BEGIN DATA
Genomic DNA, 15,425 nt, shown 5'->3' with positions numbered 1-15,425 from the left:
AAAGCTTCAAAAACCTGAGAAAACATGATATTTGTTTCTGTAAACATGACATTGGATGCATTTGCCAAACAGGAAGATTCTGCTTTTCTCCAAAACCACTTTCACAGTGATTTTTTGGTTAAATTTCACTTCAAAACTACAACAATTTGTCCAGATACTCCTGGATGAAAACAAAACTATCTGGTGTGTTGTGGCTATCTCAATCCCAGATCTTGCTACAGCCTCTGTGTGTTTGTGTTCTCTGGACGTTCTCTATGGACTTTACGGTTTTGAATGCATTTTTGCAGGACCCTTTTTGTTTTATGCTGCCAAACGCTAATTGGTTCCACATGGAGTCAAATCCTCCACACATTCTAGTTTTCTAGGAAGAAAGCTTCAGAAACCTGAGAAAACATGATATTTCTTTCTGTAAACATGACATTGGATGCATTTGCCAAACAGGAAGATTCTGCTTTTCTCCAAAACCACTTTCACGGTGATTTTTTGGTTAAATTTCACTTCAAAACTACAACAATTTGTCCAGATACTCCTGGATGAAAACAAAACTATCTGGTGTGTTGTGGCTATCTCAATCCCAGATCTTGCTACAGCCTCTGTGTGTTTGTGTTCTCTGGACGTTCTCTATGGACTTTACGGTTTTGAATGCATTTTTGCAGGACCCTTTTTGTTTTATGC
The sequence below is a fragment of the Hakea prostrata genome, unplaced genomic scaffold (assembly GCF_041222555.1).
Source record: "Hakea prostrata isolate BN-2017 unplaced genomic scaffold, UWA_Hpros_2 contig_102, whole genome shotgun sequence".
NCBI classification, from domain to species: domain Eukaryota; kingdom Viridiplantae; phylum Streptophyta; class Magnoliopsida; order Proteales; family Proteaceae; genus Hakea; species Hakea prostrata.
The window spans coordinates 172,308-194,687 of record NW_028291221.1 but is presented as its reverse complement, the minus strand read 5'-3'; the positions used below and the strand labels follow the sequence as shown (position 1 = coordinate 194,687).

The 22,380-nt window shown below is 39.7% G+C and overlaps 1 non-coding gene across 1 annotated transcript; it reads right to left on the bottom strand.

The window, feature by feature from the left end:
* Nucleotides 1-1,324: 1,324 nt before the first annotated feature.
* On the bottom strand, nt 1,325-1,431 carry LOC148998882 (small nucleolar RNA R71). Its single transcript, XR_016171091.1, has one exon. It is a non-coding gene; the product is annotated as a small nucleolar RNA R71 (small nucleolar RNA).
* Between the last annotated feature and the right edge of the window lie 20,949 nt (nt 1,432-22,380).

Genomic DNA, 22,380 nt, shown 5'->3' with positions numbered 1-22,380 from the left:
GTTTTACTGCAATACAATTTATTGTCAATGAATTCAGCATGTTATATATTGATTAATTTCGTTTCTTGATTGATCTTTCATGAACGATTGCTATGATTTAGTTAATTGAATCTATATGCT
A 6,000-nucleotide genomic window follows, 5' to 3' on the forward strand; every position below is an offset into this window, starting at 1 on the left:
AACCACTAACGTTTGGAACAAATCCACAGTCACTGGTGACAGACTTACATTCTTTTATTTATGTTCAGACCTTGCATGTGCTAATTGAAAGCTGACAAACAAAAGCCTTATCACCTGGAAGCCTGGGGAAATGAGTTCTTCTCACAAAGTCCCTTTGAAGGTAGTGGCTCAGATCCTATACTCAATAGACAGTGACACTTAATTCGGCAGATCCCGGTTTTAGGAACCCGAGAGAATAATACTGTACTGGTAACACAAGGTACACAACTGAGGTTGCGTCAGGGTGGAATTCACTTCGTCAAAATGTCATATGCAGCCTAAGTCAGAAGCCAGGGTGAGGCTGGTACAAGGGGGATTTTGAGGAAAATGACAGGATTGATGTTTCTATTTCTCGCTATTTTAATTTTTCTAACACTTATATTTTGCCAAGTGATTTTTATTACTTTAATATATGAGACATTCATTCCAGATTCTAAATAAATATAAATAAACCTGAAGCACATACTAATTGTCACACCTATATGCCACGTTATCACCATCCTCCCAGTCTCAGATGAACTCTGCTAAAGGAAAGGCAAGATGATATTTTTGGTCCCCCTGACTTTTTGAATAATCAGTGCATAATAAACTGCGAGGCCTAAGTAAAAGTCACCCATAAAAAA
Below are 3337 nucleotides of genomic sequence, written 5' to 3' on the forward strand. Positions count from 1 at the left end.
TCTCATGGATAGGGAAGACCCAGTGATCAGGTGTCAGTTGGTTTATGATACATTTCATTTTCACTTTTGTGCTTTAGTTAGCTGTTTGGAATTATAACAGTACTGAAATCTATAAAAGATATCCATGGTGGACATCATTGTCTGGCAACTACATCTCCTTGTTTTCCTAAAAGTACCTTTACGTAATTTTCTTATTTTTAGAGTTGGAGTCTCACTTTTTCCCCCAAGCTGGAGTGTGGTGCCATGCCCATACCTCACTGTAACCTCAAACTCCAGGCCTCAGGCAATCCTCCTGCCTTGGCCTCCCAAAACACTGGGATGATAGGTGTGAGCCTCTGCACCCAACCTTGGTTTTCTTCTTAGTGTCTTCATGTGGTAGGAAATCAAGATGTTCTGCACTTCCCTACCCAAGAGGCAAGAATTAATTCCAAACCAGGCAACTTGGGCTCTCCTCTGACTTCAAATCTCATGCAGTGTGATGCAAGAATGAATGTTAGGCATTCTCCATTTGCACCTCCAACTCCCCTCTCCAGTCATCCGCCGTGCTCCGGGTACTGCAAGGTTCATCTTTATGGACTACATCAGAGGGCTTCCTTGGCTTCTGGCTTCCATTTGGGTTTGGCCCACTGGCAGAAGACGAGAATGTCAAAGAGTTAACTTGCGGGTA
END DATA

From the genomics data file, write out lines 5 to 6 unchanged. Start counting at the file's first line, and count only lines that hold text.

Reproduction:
NCBI classification, from domain to species: domain Eukaryota; kingdom Viridiplantae; phylum Streptophyta; class Magnoliopsida; order Proteales; family Proteaceae; genus Hakea; species Hakea prostrata.
The window spans coordinates 172,308-194,687 of record NW_028291221.1 but is presented as its reverse complement, the minus strand read 5'-3'; the positions used below and the strand labels follow the sequence as shown (position 1 = coordinate 194,687).